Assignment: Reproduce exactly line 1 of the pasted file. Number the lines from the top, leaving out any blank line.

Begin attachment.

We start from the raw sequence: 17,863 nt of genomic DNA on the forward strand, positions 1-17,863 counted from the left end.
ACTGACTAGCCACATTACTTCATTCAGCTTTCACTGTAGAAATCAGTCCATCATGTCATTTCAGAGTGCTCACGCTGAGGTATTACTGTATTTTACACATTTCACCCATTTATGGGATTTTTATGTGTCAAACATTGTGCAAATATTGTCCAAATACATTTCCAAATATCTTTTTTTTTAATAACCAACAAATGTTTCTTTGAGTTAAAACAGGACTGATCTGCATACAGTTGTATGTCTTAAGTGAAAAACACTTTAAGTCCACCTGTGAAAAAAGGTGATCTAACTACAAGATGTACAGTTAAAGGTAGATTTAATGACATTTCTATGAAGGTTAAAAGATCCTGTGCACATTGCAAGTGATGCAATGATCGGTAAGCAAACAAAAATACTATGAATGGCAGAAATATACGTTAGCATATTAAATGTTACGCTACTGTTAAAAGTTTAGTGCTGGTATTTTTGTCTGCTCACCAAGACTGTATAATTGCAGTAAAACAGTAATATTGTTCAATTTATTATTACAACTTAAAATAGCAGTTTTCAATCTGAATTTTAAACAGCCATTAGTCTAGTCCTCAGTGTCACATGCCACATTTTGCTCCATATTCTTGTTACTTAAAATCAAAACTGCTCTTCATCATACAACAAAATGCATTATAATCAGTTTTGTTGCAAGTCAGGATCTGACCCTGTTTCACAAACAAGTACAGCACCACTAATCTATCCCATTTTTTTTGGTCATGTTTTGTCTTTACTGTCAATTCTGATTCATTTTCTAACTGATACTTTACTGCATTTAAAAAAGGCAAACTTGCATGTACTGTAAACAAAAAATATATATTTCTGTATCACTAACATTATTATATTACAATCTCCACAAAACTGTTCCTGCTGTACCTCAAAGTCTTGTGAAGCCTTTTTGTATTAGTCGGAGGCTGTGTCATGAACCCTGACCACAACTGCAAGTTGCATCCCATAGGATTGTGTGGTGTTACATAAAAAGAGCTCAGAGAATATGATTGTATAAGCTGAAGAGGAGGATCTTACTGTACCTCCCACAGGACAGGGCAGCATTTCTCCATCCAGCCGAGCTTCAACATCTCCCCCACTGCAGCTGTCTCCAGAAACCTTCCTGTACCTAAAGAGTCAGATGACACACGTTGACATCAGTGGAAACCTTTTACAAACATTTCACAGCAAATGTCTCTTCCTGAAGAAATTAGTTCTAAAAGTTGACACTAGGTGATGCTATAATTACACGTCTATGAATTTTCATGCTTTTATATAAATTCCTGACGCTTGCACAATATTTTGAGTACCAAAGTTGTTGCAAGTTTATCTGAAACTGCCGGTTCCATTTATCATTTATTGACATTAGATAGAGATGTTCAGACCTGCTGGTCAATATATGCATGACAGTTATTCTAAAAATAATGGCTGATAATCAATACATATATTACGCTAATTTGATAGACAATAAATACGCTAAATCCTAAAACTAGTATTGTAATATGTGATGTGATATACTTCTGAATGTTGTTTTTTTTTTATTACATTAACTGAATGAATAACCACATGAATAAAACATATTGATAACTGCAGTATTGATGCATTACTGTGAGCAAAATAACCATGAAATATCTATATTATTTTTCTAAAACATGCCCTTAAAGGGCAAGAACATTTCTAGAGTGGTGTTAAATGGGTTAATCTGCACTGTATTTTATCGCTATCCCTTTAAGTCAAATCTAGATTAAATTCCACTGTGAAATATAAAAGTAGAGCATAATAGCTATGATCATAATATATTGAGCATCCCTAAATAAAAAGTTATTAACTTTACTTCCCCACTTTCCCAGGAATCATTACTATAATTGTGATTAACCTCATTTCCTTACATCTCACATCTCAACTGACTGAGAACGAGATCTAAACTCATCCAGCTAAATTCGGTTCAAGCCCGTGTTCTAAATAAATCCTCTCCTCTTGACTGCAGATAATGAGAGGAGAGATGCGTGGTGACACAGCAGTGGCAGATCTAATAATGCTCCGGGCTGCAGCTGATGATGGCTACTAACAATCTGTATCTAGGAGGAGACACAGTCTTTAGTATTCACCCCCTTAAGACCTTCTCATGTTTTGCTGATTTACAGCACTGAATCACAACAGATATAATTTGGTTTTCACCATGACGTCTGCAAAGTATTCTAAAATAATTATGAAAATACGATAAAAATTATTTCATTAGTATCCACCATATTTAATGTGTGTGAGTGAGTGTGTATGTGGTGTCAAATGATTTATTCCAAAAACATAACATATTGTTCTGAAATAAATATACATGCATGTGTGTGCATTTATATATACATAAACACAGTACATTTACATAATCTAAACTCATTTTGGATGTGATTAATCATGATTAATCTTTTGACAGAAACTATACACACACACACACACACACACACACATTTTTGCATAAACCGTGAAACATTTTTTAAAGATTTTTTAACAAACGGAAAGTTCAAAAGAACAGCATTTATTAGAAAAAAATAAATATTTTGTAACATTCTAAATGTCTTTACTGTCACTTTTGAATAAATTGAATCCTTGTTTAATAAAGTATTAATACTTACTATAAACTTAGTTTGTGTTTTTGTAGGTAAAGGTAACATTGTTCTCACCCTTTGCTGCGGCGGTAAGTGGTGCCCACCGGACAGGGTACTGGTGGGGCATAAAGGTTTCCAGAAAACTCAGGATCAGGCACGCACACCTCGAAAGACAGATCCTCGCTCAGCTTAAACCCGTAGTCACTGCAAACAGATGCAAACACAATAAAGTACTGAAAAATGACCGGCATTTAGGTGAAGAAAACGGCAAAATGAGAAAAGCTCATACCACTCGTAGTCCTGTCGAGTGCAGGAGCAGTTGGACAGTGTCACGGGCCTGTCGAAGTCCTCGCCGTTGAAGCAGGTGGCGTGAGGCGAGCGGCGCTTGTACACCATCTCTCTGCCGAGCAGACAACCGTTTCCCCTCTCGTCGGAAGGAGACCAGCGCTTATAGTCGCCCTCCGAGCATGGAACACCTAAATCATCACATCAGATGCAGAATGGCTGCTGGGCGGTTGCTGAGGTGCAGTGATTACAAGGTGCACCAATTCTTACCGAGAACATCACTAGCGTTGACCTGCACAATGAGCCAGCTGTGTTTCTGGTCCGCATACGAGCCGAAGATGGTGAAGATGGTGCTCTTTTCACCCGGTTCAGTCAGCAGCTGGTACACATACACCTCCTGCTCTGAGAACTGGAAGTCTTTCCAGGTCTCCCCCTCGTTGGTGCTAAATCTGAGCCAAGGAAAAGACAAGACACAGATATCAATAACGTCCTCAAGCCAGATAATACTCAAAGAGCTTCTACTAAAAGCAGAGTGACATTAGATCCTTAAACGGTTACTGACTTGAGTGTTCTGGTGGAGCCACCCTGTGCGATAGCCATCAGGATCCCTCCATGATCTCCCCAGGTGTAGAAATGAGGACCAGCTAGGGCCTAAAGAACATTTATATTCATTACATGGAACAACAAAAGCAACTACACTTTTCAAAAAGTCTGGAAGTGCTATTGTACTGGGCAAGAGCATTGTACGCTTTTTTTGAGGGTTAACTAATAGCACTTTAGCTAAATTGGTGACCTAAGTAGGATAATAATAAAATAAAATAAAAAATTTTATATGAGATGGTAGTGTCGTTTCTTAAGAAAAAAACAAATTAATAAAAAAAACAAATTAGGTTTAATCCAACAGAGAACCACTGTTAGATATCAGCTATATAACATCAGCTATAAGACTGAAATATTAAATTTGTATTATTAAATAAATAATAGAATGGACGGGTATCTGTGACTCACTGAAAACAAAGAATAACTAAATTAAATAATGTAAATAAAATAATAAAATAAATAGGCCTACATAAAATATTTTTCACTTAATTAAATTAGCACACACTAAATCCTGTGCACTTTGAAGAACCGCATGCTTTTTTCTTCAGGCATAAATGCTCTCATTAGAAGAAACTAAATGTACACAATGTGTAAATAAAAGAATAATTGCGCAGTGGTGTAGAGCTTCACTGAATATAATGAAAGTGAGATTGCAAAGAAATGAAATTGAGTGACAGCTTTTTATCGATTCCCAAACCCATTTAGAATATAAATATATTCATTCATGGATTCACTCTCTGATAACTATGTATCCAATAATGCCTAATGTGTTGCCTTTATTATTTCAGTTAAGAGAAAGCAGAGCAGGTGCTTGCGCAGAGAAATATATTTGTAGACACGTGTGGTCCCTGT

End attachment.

We start from the raw sequence: 17,863 nt of genomic DNA on the forward strand, positions 1-17,863 counted from the left end.